Camp life was, sometimes, almost as challenging as the days out with everyone mucking in at mealtime and then taking turns on nightly polar bear watch. However, these were not hardships; they were all part of the experience. Spending a few bright night hours alone, with glaciers cracking and seals sleeping around you, is genuinely magical.

However, what truly makes a memorable adventure are the people. We were an eclectic crew who happily pulled together for the greater good and spent 'evenings' swapping stories around the campfire.

But the true heroes of this trip were our guides, Mikeal and Kasia, whose constant vigilance and understated expertise made us all feel simultaneously adventurous and absolutely safe. Their passion for this unique landscape was evident and quietly infectious. Tussen tak!

Yes, the camp could have done with chairs and a light for the main tent. And, perhaps saying that you only needed to 'moderately fit' for this trip was a little disingenuous. But, if you get upset by these kinds of niggles, this trip and Svalbard are not for you.

Me? I want to go back in the sunless, snow-filled winter.

- Evan(July 2022)

Svalbard is a really unique place to visit and we are very glad we experienced such a variety of activities here! All told, we covered kayaking, hiking (on quite uncommon surfaces: miles of rock scree and very squishy permafrost), glacier walking, and ice climbing. The barren Arctic rock and ice landscape is likely unlike any you've seen before. The mining-turned-tourist towns you visit (Longyearbyen and Barentsburg) feel like windows into the frontier pasts. The midnight sun will certainly confound your brain. At the camp, the tents were spacious, toilet handled well, and food tasty and plentiful.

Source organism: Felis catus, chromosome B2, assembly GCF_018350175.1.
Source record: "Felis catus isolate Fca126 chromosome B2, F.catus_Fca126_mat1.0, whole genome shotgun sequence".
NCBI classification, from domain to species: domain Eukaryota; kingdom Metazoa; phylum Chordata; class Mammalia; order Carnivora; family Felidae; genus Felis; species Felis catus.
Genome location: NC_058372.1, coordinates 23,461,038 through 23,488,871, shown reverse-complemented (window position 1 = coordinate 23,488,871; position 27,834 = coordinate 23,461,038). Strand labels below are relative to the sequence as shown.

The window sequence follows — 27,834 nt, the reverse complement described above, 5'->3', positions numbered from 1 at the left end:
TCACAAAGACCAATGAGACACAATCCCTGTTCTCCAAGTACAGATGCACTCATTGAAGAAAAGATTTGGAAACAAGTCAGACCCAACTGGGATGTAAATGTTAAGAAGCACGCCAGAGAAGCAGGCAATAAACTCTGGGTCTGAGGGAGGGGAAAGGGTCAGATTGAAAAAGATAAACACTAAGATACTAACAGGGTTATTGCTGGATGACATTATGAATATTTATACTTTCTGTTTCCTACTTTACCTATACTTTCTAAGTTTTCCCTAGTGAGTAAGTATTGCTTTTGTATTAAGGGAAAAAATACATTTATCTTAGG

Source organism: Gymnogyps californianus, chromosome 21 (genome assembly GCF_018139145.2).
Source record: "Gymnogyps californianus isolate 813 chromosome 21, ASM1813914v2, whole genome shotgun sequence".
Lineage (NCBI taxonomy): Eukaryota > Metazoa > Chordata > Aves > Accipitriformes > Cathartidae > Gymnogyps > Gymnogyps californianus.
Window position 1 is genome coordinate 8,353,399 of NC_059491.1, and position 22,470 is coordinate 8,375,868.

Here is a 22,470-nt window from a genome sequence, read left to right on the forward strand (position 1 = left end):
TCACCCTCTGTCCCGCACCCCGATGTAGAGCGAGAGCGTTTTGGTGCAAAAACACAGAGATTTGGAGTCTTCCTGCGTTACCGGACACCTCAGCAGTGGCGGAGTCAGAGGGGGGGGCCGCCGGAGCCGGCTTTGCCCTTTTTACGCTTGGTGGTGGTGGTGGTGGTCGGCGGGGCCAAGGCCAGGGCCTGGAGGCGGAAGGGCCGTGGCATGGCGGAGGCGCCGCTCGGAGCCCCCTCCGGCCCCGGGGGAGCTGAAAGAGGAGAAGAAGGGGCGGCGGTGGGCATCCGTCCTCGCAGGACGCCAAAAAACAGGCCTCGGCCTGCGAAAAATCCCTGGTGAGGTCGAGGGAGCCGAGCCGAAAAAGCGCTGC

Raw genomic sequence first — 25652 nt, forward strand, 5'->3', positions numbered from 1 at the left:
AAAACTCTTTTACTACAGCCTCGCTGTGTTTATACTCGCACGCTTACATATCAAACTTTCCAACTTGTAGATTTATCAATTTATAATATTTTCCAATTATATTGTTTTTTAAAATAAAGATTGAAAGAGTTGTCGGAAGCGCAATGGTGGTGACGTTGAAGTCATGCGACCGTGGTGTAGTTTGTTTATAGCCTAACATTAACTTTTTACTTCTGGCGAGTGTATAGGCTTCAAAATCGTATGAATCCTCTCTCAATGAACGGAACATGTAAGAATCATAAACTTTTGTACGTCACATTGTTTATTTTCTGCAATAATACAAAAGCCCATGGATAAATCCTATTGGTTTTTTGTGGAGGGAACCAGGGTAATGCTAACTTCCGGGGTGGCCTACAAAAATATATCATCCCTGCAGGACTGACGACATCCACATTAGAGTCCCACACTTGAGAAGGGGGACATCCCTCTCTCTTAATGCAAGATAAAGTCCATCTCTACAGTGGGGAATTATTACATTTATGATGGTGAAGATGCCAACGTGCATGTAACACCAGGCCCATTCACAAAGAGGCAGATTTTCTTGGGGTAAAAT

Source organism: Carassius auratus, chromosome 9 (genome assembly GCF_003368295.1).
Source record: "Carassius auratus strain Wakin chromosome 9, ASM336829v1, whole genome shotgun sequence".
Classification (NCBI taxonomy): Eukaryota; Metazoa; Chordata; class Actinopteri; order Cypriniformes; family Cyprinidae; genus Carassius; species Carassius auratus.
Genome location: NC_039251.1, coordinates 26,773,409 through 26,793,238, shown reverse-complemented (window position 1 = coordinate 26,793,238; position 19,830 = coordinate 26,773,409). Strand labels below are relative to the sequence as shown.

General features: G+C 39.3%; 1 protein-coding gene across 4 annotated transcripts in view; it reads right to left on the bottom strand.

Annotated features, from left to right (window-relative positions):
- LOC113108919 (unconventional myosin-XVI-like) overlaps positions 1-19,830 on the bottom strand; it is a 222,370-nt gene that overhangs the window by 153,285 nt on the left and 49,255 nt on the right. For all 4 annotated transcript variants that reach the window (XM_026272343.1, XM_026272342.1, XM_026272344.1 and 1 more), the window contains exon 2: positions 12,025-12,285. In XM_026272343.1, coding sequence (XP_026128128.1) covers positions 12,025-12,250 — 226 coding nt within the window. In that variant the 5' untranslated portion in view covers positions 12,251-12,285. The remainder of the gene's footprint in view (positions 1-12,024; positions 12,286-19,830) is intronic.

As far as execution, compared to other MBA trips with Wild Camping, we felt a few improvements could take this trip from good to great. At the camp, we experienced tent issues with rain water and mud that we were not well equipped to handle (as far as prevention or tools for cleanup). Thanks to the same mud, as well as lack of good seating, the communal tent was not a comfortable place to relax together after activities, which really impedes the bonding of the group on the early days of the trip. Lastly, though very nice and capable, our guides were relatively reserved and quiet, lacking the proactively outgoing personability that really helps a group connect with an area and each other via great conversations and stories about the surroundings.

- Jack(July 2022)

Trip of a lifetime, would recommend to anyone. The guides provided (Nicolas and Kaisa) were absolutely fantastic, professional, passionate, knowledgeable and most importantly took our safety seriously. Was so happy when they surprised us with ice climbing on the glacier!

We've crunched the numbers to work out the total carbon footprint of this trip, and plant enough trees to suck 2x as much back out the atmosphere.

What's the number?
It works out on average at 94kg of CO2 emissions per person, including all local transport, accommodation, food, activities, guides, staff and office operations.